Support our mission
Royal Air Force Wing Cmdr. Dave Waddington, of the IX (B) Squadron at RAF Marham, discusses his experiences as a prisoner of war in Iraq during Operation Desert Storm in 1991. Waddington told a packed house at a POW/MIA Remembrance Week luncheon at RAF Mildenhall that the ordeal reinforced the importance of family and friends.

Royal Air Force Wing Cmdr. Dave Waddington, of the IX (B) Squadron at RAF Marham, discusses his experiences as a prisoner of war in Iraq during Operation Desert Storm in 1991. Waddington told a packed house at a POW/MIA Remembrance Week luncheon at RAF Mildenhall that the ordeal reinforced the importance of family and friends. (Photo by Mark Abramson/S&S)

Royal Air Force Wing Cmdr. Dave Waddington, of the IX (B) Squadron at RAF Marham, was shot down in a Tornado strike fighter and captured by the Iraqis during the 1991 Gulf War. He was held for six weeks, beaten several times, held in solitary confinement at times and was housed in a prison that was bombed by allied jets. He was freed in March 1991, on his 25th birthday.

Waddington spoke about the experience during a POW/MIA Remembrance Week luncheon last Wednesday at RAF Mildenhall, and also took time to answer questions from a Stars and Stripes reporter.

How were you shot down?

I was shot down just approaching Tallil air force base, which is in the south of Iraq, and we were essentially conducting a mission to deny the Iraqi air force the ability to fly from Tallil, so we were attacking the runways.

I was essentially the first to arrive with my leader in the position of the target area at which point we were fired upon with a short-range missile system that guided onto the airplane, and although we tried to evade it by using our defensive measures and by throwing the airplane into a tight turn ... the missile still exploded very close to the aircraft. The shrapnel sort of broke through the canopy, so it essentially shattered the canopy and also went underneath the airplane breaking into the hydraulic lines and causing a fire and an electrical failure.

I was exposed to the 540-knot wind rush, which essentially very quickly knocked me unconscious.

What goes through your mind when you are shot down?

I just recall sort of thinking this is it and to be honest, I wasn’t particularly scared or worried or whatever. I probably didn’t have time to reach those emotions. You are in so much shock because of the physical ordeal you have been through, but also of course there’s the mental shock of it.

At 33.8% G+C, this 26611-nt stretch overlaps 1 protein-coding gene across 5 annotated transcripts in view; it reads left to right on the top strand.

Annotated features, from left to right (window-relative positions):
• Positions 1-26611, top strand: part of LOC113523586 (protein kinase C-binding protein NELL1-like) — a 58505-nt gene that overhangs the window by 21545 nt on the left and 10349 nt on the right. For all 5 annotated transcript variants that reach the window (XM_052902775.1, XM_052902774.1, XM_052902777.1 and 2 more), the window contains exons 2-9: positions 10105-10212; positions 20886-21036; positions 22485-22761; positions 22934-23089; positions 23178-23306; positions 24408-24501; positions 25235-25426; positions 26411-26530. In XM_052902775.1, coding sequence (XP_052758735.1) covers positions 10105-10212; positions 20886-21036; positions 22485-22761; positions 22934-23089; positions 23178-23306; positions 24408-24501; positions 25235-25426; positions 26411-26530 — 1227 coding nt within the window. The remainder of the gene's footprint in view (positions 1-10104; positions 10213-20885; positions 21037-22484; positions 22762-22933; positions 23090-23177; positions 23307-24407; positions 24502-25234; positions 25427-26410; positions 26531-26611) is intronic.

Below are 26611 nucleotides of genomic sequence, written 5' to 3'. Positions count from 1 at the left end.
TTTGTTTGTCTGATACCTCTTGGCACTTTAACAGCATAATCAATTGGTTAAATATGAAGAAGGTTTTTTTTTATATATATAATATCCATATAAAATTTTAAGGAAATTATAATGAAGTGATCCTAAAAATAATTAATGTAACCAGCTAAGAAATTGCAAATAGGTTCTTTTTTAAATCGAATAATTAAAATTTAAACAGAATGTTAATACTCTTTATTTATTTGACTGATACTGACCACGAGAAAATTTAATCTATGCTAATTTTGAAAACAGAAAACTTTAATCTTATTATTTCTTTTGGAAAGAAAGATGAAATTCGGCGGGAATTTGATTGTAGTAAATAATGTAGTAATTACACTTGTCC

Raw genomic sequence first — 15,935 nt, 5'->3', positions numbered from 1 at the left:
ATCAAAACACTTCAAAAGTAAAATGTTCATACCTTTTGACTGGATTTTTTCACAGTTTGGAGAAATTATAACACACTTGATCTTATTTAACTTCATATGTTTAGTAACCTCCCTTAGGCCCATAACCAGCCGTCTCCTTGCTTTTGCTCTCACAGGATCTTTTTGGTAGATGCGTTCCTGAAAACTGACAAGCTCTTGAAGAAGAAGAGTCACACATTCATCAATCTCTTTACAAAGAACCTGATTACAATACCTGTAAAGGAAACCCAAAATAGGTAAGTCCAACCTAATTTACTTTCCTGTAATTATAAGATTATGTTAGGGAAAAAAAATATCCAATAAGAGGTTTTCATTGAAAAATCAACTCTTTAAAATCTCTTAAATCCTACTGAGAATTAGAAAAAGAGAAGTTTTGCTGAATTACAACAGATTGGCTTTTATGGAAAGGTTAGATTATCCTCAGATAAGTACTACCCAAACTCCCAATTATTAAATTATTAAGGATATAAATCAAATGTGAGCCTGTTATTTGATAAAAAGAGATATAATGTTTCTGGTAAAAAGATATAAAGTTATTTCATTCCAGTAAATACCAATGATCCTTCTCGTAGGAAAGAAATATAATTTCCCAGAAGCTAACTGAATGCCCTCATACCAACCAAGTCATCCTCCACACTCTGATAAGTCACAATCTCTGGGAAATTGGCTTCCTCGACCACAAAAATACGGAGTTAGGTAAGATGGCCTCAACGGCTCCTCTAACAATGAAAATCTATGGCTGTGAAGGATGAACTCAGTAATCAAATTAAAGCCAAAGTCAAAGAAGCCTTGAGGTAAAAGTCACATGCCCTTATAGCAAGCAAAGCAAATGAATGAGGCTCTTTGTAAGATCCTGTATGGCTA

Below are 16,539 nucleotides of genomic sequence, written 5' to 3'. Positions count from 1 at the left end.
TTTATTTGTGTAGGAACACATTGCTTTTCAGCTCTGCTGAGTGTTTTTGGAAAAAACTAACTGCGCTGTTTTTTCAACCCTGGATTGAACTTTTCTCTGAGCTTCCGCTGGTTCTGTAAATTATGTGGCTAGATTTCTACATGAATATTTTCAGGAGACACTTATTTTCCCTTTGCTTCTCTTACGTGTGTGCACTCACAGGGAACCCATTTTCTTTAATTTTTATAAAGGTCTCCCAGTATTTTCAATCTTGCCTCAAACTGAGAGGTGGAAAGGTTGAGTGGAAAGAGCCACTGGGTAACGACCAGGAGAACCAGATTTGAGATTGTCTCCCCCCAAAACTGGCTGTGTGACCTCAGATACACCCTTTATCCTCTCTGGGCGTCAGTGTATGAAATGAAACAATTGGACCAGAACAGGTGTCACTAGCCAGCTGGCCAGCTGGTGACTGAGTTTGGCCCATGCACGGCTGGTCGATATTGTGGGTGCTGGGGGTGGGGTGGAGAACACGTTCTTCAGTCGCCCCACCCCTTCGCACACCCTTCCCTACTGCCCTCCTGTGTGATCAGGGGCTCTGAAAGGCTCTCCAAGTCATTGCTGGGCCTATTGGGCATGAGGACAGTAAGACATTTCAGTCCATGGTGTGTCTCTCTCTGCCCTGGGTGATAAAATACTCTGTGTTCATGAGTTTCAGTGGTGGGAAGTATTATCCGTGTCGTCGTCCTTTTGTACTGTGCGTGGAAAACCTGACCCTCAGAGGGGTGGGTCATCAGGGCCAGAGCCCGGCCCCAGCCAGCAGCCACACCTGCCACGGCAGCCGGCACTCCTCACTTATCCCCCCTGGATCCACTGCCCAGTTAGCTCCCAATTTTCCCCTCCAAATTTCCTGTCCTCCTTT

How were you treated when you were first captured and while you were being held?

I was fortunate that I was captured by the Iraqi air force, and on initial capture ... I was beaten a little bit, but not severely and they searched me. They took away all of my equipment I had with me. During the interrogation with the Baath party we were all beaten pretty severely. Our policy at the time was what we termed the "big four," meaning name, rank, number and date of birth; that was all we could say. It was eventually to the point when I decided I had to start feeding them some information to try to minimize the beatings.

What was it like when you were told you were being freed?

It was interesting — they came in and the very words were: "Mr. David, the war is over. We can be friends now." Of course, we remained a little bit skeptical that that was indeed the case. The cease fire had happened and therefore there hadn’t been any air raids for some time. Really, I didn’t fully believe it until we were handed over to the Red Cross in the middle of Baghdad.

How did the experience affect you and your family?

Obviously, it had a very profound effect during the time. My family, until pretty much my release, didn’t know if I was dead or alive. And obviously [there was] an awful lot of stress. It sort of teaches you that you can pretty much survive anything and pretty much reinforces the importance of family and friends. And having lived through this experience together, you know it is sort of a bonding experience.

What made you want to speak about your experience during POW/MIA Remembrance Week?

... There is no real equivalent commemoration that we hold within the U.K. or the British military. It was sort of a theme and a cause that I really believed in and felt quite privileged to be asked. This one really sort of appealed to me because it is a very, very worthwhile cause.


Stripes in 7



around the web


Sign Up for Daily Headlines

Sign-up to receive a daily email of today’s top military news stories from Stars and Stripes and top news outlets from around the world.

Sign up